AUSTIN — There is no shortage of places to get a drink in Austin. But Mike Rush and Quita Culpepper found a few watering holes creating a buzz not just from their spirits, but from their atmospheres, history and even hidden doors.

Our tavern tour starts in the heart of ‘Dirty Sixth’. It’s not at one of the many in-your-face places, but at an unassuming door.

If the red above the door is glowing -- or if you have a reservation and push the right button -- you gain entry into a secret speakeasy.

Midnight Cowboy is an intimate lounge with an even more intimate past.

“The original name of this space was ‘Midnight Cowboy Modeling and Oriental Massage’," lead bartender Madeline Ridgway said.

And yeah, she’s talking about that kind of massage.

Those happened in front.

“And then in the back,” Ridgway said, “is where you had baths, and you got cleaned up and they sent you out the back door.”

But that's the past. The pleasures they peddle now come down the aisle on a cart.

“Craft cocktails is very much a passion for me and everybody that works here,” Ridgway said.

She and the crew work hard to craft not only those cocktails, but an experience.

She adds it's “an intimate space where you can bring somebody that you actually want to spend time with and be able to have a conversation.”

The ingredients are next level -- much of which you may never have heard of.

“Oh, absolutely. So, there's a lot of stuff that most people haven't heard of,” Ridgway said.

But make no mistake, the sophisticated takes on cocktails are still approachable and delicious.

The rotating menu has even showcased a drink called "The Quita Culpepper."

Next, Mike and Quita land in the lobby of a hostile on Brazos Street, where a door hidden behind a sliding bookshelf leads to the Firehouse Lounge.

Manager Paul Neuenschwander said, “That little element of speakeasy-ness or kitsch or whatever is cute to bring people or to attract people here, but we hope that people stay around.”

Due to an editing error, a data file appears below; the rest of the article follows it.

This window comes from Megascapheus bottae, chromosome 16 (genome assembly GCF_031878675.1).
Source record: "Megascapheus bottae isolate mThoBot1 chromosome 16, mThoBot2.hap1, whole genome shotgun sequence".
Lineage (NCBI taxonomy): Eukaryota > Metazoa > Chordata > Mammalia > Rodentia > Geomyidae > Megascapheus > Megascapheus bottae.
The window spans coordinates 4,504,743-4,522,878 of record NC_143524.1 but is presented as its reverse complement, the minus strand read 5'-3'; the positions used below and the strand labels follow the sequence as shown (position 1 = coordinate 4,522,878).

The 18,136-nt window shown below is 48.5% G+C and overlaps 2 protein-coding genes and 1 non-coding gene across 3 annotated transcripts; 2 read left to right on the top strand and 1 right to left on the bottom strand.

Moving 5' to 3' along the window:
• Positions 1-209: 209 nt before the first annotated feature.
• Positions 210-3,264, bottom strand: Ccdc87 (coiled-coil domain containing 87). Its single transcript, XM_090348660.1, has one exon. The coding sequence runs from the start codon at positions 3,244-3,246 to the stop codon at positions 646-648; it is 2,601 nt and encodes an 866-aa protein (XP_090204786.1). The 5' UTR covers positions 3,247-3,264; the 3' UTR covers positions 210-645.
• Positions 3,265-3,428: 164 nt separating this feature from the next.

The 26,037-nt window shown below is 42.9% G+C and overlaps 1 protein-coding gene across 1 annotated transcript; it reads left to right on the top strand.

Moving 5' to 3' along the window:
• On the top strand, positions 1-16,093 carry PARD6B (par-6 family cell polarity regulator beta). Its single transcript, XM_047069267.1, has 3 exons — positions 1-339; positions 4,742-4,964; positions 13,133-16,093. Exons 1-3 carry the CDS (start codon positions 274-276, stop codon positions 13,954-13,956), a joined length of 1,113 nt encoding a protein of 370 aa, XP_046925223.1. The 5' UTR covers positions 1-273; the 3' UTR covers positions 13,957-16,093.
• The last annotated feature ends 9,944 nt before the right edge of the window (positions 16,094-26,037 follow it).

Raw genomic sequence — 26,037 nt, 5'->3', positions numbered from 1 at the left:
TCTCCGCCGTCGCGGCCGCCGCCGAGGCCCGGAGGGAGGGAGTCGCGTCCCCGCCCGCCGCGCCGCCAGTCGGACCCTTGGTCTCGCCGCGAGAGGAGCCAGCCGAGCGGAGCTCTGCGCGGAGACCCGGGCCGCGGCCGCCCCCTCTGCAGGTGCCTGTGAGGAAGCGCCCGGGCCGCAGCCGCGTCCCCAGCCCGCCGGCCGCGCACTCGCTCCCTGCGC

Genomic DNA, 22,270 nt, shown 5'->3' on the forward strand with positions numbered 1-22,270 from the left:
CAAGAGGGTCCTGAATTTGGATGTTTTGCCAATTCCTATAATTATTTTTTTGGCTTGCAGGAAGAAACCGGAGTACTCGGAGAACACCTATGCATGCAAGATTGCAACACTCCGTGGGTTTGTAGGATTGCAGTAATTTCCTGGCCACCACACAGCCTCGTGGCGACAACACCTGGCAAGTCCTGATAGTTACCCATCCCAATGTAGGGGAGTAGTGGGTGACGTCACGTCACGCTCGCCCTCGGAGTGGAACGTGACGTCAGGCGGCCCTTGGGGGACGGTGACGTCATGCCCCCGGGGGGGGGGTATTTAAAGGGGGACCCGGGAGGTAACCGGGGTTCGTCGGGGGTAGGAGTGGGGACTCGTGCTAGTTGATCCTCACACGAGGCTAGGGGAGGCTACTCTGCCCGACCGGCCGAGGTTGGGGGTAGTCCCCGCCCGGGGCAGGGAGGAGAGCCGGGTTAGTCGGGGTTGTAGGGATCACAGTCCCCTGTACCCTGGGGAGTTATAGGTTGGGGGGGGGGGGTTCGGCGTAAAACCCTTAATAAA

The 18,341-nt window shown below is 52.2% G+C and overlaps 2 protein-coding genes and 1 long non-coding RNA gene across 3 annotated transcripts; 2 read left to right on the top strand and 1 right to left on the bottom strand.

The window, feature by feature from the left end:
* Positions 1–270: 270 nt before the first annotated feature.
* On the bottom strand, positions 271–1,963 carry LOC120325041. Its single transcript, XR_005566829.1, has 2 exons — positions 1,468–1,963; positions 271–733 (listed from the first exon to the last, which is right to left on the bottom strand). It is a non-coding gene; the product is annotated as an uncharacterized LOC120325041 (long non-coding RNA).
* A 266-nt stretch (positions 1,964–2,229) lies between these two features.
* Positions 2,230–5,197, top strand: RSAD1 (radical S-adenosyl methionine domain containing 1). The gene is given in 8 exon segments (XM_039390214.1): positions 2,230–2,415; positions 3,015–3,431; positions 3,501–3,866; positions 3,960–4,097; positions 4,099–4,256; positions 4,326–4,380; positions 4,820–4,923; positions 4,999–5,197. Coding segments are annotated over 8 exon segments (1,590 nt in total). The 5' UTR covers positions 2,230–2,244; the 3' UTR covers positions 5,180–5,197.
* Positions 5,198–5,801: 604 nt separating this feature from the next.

The bar is inside Austin's oldest standing fire station. There's space for live music, an inviting atmosphere and, of course, craft drinks.

One of the most popular is the "Gold Rush."

Eberly on South Lamar makes a name for itself with its fine dining and plush décor, but at its connecting lounge, The Cedar Tavern, the bar is the star.

“It's from 1866,” Tommy Maitland, Eberly’s operations manager, said. “It's hand-carved mahogany.

He added, “We acquired it in New York City.”

After more than 140 years in three locations, the partners of Eberly -- who used to drink there -- bought the historic structure when the bar closed.

“It was brought down to Austin in about 150,200 pieces,” Maitland recalled. “Nothing tagged, and putting it together was like putting together a jigsaw puzzle.”

Back in the Big Apple, it attracted some big names.

“It was a bar for artists and writers and musicians and poets back in Bohemian New York City,” Maitland said.

People like musician Bob Dylan, writer Jack Kerouac and artist Jackson Pollock are all said to have been there.

But today, The Cedar Tavern -- with its carved gargoyles, original Tiffany windows and tasty drinks -- is here for you.

For Mike and Quita's final stop, it's been Christmas all year long since 1972.

So, why the Christmas theme at Lala's Little Nugget on Justin Lane?

"I'm going to leave it a little bit to your imagination at the end of the day," Max Moreland, one of the owners, said.

Moreland said there are many stories -- some romantic, some sad.

The most popular is that the original owner, Frances Lala, put up decorations in December 1972 when her son left for Vietnam.

“She swore she would leave the decorations up until her son arrived home, and he never did,” Moreland said.

Despite that tragic tale, Lala's has provided merriment for decades with its Christmas trees, snow globes and even a leg lamp.

“We have pillows, we've got scapes from people who inherited it from their deceased grandparents,” Moreland added.

And don't forget some Lala's concoctions, like "The Love Child" and "The Reindeer Water."

Moreland said, "We want people to walk in, and it feels like they're in grandma's basement and that they're 12-years-old again and it's exciting and it's energetic and it's comfortable.”

Lala’s is open year-round, but it is most busy in November and December.